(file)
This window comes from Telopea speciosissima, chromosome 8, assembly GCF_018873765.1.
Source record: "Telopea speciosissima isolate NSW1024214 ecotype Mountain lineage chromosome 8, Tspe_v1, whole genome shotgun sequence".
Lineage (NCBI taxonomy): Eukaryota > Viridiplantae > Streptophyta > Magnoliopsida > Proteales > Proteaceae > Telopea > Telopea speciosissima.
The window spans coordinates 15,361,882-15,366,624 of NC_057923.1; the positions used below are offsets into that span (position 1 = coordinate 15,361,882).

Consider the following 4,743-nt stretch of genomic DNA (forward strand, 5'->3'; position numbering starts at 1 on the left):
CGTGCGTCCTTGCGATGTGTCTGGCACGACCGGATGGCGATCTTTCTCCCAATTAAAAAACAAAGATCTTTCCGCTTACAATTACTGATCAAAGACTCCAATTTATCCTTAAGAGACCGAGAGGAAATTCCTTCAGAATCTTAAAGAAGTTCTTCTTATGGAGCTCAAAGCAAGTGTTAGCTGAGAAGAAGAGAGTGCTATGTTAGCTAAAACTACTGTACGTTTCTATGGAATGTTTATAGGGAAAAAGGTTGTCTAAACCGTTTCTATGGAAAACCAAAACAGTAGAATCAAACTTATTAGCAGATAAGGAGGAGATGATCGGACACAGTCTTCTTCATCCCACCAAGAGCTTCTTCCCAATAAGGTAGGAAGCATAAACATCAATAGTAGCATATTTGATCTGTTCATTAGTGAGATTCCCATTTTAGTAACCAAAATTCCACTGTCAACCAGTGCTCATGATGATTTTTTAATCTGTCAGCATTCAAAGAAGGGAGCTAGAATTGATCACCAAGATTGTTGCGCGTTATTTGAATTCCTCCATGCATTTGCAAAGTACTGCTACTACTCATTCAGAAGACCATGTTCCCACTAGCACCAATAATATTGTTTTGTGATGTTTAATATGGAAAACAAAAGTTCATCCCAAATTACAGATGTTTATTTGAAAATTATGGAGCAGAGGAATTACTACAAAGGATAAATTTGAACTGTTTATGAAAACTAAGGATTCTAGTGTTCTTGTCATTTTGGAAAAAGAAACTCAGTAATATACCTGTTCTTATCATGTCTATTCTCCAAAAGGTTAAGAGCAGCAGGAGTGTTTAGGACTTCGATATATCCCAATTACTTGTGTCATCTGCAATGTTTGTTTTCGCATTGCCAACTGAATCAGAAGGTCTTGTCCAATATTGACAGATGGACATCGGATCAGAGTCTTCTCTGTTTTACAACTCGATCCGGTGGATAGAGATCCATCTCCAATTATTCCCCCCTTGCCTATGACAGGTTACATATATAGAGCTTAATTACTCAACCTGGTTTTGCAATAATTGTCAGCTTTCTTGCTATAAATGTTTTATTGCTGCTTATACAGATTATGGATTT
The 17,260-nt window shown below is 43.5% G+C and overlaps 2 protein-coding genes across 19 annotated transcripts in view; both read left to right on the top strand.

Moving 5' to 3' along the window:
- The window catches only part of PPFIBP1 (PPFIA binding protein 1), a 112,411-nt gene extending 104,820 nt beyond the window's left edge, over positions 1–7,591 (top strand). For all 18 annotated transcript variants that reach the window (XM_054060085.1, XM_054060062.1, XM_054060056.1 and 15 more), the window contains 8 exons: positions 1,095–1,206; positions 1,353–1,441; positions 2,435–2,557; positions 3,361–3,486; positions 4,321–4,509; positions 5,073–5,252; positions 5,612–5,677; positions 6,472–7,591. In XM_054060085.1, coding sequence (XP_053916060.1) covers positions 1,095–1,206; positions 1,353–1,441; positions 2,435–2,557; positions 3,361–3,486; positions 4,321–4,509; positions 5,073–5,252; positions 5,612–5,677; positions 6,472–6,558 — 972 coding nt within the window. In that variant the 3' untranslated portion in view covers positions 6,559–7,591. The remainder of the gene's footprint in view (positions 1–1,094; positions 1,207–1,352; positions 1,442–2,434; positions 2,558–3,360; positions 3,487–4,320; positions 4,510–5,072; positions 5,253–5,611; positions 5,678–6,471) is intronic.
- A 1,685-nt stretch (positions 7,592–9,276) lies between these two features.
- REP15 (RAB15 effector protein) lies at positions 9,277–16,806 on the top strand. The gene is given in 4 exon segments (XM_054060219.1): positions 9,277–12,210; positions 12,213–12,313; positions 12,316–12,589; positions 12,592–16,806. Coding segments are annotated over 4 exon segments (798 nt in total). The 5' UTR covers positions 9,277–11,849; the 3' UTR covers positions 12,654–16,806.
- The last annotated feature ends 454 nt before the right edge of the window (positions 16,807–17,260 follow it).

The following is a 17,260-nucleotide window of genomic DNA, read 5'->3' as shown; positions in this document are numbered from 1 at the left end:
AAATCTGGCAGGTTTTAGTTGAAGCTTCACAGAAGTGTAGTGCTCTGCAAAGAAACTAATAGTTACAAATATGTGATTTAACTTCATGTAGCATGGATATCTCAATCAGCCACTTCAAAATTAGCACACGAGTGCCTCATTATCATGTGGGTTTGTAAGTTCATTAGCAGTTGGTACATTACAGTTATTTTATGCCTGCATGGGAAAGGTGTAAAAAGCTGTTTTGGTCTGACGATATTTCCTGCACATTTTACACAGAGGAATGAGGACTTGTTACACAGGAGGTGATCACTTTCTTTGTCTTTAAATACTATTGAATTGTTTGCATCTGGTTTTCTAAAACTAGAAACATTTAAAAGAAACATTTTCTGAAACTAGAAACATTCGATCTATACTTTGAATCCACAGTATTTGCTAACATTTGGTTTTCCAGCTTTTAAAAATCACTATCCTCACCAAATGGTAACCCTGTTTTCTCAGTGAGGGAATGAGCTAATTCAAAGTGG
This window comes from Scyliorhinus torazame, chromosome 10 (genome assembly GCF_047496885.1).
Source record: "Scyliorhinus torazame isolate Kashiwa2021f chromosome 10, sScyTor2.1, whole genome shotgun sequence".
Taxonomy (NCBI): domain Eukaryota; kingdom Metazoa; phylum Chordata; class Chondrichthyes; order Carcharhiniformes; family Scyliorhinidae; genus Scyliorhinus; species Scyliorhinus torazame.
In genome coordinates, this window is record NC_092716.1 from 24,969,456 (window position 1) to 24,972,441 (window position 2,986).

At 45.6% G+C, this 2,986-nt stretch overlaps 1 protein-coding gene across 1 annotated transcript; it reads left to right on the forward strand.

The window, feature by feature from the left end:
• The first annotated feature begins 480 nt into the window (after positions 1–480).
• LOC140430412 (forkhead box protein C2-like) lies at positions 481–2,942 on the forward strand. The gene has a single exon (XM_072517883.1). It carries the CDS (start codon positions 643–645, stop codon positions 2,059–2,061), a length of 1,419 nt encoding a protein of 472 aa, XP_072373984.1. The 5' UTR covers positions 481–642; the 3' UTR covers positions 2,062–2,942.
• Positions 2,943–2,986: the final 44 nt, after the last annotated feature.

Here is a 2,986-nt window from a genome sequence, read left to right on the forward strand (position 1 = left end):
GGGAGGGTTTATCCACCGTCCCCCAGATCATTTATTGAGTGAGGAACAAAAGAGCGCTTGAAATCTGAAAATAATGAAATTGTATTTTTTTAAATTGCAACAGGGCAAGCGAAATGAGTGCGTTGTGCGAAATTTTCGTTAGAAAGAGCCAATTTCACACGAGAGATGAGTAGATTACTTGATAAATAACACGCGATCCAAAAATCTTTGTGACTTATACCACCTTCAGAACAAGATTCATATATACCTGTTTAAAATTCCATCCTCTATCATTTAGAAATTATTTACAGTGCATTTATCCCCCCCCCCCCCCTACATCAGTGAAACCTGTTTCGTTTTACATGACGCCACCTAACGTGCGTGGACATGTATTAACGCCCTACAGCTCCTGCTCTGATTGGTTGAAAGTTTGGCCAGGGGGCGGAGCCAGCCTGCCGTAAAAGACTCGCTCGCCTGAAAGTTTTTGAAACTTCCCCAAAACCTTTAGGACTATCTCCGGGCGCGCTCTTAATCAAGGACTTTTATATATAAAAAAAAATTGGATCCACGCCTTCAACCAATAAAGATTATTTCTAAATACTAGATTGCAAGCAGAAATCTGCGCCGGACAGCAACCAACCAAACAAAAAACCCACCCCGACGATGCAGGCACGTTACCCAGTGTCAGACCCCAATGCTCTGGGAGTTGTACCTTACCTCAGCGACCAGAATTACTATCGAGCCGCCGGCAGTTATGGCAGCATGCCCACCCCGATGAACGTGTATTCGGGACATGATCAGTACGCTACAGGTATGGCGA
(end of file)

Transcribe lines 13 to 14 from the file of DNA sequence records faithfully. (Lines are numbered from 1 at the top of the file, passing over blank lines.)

The following is a 17,260-nucleotide window of genomic DNA, read 5'->3' as shown; positions in this document are numbered from 1 at the left end:
AAATCTGGCAGGTTTTAGTTGAAGCTTCACAGAAGTGTAGTGCTCTGCAAAGAAACTAATAGTTACAAATATGTGATTTAACTTCATGTAGCATGGATATCTCAATCAGCCACTTCAAAATTAGCACACGAGTGCCTCATTATCATGTGGGTTTGTAAGTTCATTAGCAGTTGGTACATTACAGTTATTTTATGCCTGCATGGGAAAGGTGTAAAAAGCTGTTTTGGTCTGACGATATTTCCTGCACATTTTACACAGAGGAATGAGGACTTGTTACACAGGAGGTGATCACTTTCTTTGTCTTTAAATACTATTGAATTGTTTGCATCTGGTTTTCTAAAACTAGAAACATTTAAAAGAAACATTTTCTGAAACTAGAAACATTCGATCTATACTTTGAATCCACAGTATTTGCTAACATTTGGTTTTCCAGCTTTTAAAAATCACTATCCTCACCAAATGGTAACCCTGTTTTCTCAGTGAGGGAATGAGCTAATTCAAAGTGG